Over the past decade or so, much research has been done on the relationships between periodontal and other inflammatory diseases, and there are a number of interesting links. Some of the best evidence shows a relation between gum and heart disease, where we see the same pathogenic microbes in both the mouths and hearts of CVD patients. We also know that diabetes raises the risk of periodontal disease, while other links have been found between gum disease and cancer. These connections are recognized by orthodox dental medicine, as well as holistic. Consequently, even conventional dental researchers now acknowledge that good oral health and hygiene may be preventive of at least some systemic, inflammatory diseases.

Toxic Materials and Other Dental Sources of Inflammation

There are other dental conditions that can trigger inflammatory immune responses that can range from mild swelling and soreness to full-blown illnesses, including autoimmune disorders such as MS and lupus, and “enigmatic” illnesses such as chronic fatigue, fibromyalgia and MCS.

In the case of dental materials, the issue is often one of biocompatibility. If a dentist places a filling, crown, bridge or other restoration made of material that is toxic (e.g., dental amalgam) or that the patient is allergic to, the patient may develop symptoms. Their severity and likelihood of progressing to chronic, systemic illness depend, of course, on the material itself and the patient's degree of sensitivity. Much depends, as well, on how effectively the patient can excrete toxins, their ongoing exposure to environmental toxins, their total toxic body burden and healthfulness of lifestyle (e.g., diet, drug use, tobacco use, physical activity).

Yet another issue with metal restorations in particular is oral galvanism: the creation of electrical currents in the mouth when different metals are near each other, close enough to be reactive. The mutual presence of gold and mercury is especially potent. Symptoms of oral galvanism may not be felt by the patient, or manifest merely as a metallic taste in the mouth or general sensitivity. But over time, these electrical fields can create great disturbances in the body, leading eventually to illness or dysfunction.

One other big area of concern is infection, both local and focal. Local dental infections include things like abscesses, which may be noticeable by touch (e.g., you can feel the sore with your tongue), as well as pain, pus or bleeding in the area. Focal infection is when infection in one area of the body, such as the mouth, affects other areas of the body.

Dental foci commonly stem from root canal teeth or cavitations (literally, holes in the jawbone), both of which – like periodontal pockets – are great harbors for pathogenic microbes. Indeed, in these cases, the environment is even more suited to infection, for both root canal teeth and cavitations involve dead tissue. Little oxygen reaches these sites, which is great for anaerobic microbes – organisms that thrive in the absence of oxygen. Their colonization furthers the decay of these tissues. However, because the sites are connected via the various circulatory systems, both microbes and their toxic waste products enter the body's general circulation. From there, they can wreak havoc elsewhere in the body. Indeed, this is a likely mechanism for the relationship between the systemic and oral diseases – gum disease and heart disease, say, or cancer.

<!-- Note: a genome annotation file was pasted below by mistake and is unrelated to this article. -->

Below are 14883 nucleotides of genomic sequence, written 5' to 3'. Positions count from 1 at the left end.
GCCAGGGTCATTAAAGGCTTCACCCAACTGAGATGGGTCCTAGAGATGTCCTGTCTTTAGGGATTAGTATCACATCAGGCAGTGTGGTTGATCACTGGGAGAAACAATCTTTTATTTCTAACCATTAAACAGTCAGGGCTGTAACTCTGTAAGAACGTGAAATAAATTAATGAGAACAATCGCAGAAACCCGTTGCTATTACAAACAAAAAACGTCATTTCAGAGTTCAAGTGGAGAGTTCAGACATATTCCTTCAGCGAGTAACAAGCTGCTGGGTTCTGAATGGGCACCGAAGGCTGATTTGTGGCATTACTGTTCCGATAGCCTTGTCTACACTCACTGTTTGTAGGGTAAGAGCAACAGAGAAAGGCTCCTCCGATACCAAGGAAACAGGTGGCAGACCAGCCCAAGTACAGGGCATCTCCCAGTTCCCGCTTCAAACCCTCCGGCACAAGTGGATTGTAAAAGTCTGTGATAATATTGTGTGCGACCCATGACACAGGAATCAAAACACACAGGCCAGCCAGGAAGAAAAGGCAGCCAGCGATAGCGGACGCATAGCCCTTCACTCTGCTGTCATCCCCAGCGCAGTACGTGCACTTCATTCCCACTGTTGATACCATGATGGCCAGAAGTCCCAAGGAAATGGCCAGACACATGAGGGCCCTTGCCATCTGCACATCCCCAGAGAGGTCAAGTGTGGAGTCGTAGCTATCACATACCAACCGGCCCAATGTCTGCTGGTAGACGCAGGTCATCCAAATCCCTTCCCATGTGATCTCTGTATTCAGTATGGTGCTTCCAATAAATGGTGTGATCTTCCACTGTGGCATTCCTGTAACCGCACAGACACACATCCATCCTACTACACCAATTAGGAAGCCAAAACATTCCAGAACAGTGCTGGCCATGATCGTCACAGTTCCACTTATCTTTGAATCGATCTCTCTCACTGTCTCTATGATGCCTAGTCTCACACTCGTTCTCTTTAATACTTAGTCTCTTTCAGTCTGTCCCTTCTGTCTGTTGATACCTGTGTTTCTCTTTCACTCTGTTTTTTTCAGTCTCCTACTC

The obvious solution, then, is to remove the source of infection. If problematic cavitations or root canal teeth are present, they must be, respectively, cleaned or removed and replaced with nontoxic, biocompatible restorations in order to stop the continuing toxication of the body. Once the source is removed, much more progress may be made in treating the systemic aspects of the disease and returning the body to full health. If mercury or other toxic restorations are the issue, they should be safely removed and replaced for the same reason.

That said, if you have a chronic condition such as CVD, lupus or cancer, you can't just conclude that it's caused by your dental conditions. You don't just rush out and have thousands of dollars of dental work done immediately, and there are no instant cures. Thorough, comprehensive testing must always be done first to pinpoint the precise causes of any illness – or to rule them out. Then treatment must follow in a sensible, logical and scientifically valid way in order to insure that it's done right and helps, not harms. Proper detox protocols must be followed, and often further therapeutic interventions by naturopaths, homeopaths or other holistic healers are needed for full treatment. The dental aspect is just that – an aspect, albeit an important one. And it's rooted in what ties so much illness together: the inflammatory response, your body's attempt to heal.

Read more articles like this at our main office site, drerwin.com.

 

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Filed under Biological Dentistry, Oral Health, Periodontal health